Hon. Agho Oliver Champions African Elected Officials' Campaign for End to Debt Bleeding Africa

Hon Agho Oliver (m) presenting Africa's perspective 

The shrewdest merchant that ever lived on earth might have as well come from Muteff village in Fundong Subdivision of the Boyo Division of the North West Region of Cameroon. He was Bobe Bakossi Kfusalu alias 'Bo nyam anfalli', (which when loosely translated would mean the proprietor of emergency or distress dried meat). Being one of the few meat merchants  in the valley, Bobe Bakossi Kfusalu could slaughter, salt, cure, dehydrate  and store up as many strips of cow meat as possible in his barn at non-refrigerated shelf life temperatures. While other renowned butchers like Bobe Ngiangha of Njinaku and Bobe Philip Mbang of mainland Abuh would hurry to exhaust their stock, Bobe Bakossi Kfusalu would concentrate more on stick-stretching, seasoning and storing up all his meat.

He would wait until someone, faced with an emergency (be it an urgent traditional ritual referred from a soothsayer as a solution to the deteriorating health of a loved one, a traditional wedding whose date had been fast forwarded without the groom having secured the required quantity of meat, and/or an equally emergency cry-die), would come knocking. He would patiently and sympathetically listen to the person narrate all his woes and reasons for the urgent need of meat. He would then inquire to know whether he had checked out with the other butchers like Bobe Ngiangha and Bobe Philip Mbang, claiming that himself long exhausted his own stock of meat. He would take all the time to review the person's other alternative options to resolve the situation, including the possibility of going right down to Fundong and Bafmeng. He would even volunteer to assist in directing the person to his business friends and acquaintances out there.

Cross section of participants 

When the person in want insistently reminded him of the immediacy and urgency of the situation, he would then reluctantly ask the quantity of meat the person needed, not without reminding him that the few stretched pieces of meat in his keeping were already bought and reserved by another man who was equally pressed with an emergency in the coming week. He would admonish that if the person were ready to pay double the amount of money that such a quantity usually went for, he could take the risk out of sympathy for the person and the problem presented.  The moment that individual agreed to buy at that cut-throat price, Bobe Bakossi would suggest that if he needed a few more pieces he could still give out, though that would entail him taking off the next day to long distance communities like Bafmeng in search of replacements so the man who originally bought and reserved the meat wouldn't come to embarrass him.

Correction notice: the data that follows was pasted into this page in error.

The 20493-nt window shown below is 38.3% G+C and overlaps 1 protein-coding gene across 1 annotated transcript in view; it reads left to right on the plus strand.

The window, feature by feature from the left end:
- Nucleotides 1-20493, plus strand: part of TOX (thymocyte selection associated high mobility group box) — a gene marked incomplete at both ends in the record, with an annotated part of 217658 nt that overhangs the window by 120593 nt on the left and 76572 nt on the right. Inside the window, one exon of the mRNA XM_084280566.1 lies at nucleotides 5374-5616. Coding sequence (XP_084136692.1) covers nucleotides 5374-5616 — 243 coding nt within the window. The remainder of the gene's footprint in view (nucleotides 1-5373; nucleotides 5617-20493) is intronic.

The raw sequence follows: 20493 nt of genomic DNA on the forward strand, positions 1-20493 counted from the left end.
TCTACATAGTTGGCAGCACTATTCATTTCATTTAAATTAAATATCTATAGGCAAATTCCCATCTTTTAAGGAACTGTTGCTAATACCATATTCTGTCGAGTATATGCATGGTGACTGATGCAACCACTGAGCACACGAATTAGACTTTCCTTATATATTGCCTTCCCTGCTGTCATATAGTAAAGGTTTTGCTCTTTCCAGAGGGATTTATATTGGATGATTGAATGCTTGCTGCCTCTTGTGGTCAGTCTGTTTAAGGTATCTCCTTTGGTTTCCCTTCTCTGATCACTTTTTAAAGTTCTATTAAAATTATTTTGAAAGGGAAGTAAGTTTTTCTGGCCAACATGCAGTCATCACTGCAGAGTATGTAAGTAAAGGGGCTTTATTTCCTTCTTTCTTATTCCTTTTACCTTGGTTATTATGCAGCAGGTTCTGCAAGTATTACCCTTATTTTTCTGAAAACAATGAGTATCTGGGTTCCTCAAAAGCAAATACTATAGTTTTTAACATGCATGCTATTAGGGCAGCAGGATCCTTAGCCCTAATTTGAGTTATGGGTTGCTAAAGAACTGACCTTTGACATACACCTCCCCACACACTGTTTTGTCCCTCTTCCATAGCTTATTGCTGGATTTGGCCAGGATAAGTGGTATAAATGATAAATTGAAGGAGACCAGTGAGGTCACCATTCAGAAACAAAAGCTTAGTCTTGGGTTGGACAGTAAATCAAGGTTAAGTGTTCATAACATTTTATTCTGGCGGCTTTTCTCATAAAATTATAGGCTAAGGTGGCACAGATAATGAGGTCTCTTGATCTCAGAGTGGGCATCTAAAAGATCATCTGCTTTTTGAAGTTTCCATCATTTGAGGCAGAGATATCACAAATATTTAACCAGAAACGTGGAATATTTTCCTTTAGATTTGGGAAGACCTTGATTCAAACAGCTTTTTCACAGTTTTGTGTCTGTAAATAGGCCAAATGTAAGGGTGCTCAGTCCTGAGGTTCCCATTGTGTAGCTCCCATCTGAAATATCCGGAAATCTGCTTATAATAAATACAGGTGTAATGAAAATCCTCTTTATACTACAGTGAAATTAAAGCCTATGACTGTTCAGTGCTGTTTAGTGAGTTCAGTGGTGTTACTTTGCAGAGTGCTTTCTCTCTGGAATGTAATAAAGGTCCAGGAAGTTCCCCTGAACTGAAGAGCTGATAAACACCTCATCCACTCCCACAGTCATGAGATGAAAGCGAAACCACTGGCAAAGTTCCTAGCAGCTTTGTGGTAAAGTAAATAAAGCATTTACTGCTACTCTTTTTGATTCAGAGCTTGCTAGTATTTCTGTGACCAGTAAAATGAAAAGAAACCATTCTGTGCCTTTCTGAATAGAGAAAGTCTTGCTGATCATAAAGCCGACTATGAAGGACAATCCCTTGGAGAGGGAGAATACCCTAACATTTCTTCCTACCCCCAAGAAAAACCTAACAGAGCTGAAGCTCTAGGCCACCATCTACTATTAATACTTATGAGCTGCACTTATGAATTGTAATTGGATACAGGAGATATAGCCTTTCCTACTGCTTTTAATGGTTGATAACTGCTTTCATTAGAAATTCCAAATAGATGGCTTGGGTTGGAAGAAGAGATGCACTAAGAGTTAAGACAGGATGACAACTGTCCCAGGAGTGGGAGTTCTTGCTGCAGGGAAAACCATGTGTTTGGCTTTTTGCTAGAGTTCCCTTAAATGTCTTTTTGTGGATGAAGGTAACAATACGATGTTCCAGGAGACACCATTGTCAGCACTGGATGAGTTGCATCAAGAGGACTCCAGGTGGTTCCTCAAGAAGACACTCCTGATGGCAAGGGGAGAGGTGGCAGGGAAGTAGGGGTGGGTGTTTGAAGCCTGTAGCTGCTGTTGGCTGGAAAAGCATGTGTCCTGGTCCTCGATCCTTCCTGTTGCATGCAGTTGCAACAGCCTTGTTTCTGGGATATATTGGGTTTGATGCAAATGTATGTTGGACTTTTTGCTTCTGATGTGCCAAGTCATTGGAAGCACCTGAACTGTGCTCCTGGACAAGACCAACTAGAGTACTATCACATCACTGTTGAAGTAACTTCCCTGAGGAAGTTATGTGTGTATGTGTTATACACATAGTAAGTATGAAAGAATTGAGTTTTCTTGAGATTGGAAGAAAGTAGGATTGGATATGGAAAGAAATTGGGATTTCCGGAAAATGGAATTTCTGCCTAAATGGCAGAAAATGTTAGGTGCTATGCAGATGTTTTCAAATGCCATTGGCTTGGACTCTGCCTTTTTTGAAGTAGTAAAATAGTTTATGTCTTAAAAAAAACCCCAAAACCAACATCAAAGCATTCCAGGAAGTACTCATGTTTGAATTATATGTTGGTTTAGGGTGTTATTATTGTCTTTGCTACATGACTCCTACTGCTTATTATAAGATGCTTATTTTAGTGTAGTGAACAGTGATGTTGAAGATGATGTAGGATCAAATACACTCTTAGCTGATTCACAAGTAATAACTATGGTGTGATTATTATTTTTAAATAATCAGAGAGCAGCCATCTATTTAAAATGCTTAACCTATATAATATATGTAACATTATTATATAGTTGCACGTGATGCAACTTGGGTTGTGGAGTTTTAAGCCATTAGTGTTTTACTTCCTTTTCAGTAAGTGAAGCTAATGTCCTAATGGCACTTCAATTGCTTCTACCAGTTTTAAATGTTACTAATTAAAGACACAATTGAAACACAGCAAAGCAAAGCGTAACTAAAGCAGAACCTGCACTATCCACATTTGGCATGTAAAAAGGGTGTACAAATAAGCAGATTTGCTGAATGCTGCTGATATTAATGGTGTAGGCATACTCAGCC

The World Bank, IMF and other International donor agencies have the same modus operandi like Bobe Bakossi Kfusalu alias Bo nyam anfalli, when they come contracting loans to developing countries and especially desperate African countries that are always cash trapped. Like Bobe Bakossi Kfusalu who always gave out the seasoned dry meat to those desperately in need on his own terms and conditions, international donor agencies and especially the World Bank and the International Monetary Fund, IMF, have since their coming into existence, given out loans and grants to especially African countries, on their own terms and conditionalities, not on the terms of the borrowing countries. Worse still, and unlike 'Bo nyam anfalli' that would wait patiently until you were in a nasty situation and came crawling, the World Bank and other International donor agencies go the extra mile of constantly enticing cash trapped African governments to come borrow. 

Bobe Bakossi Kfusalu alias Bo nyam anfalli, once done with you, would allow you to go your way. The next time your paths crossed, he wouldn't even bother to find out how the occasion went. He would consider the fact that, since you didn't come back for more meat, it was signal enough the emergency was resolved. Not so for international donor agencies as the strings attached to their loans and grants are such that the umbilical cord never cuts.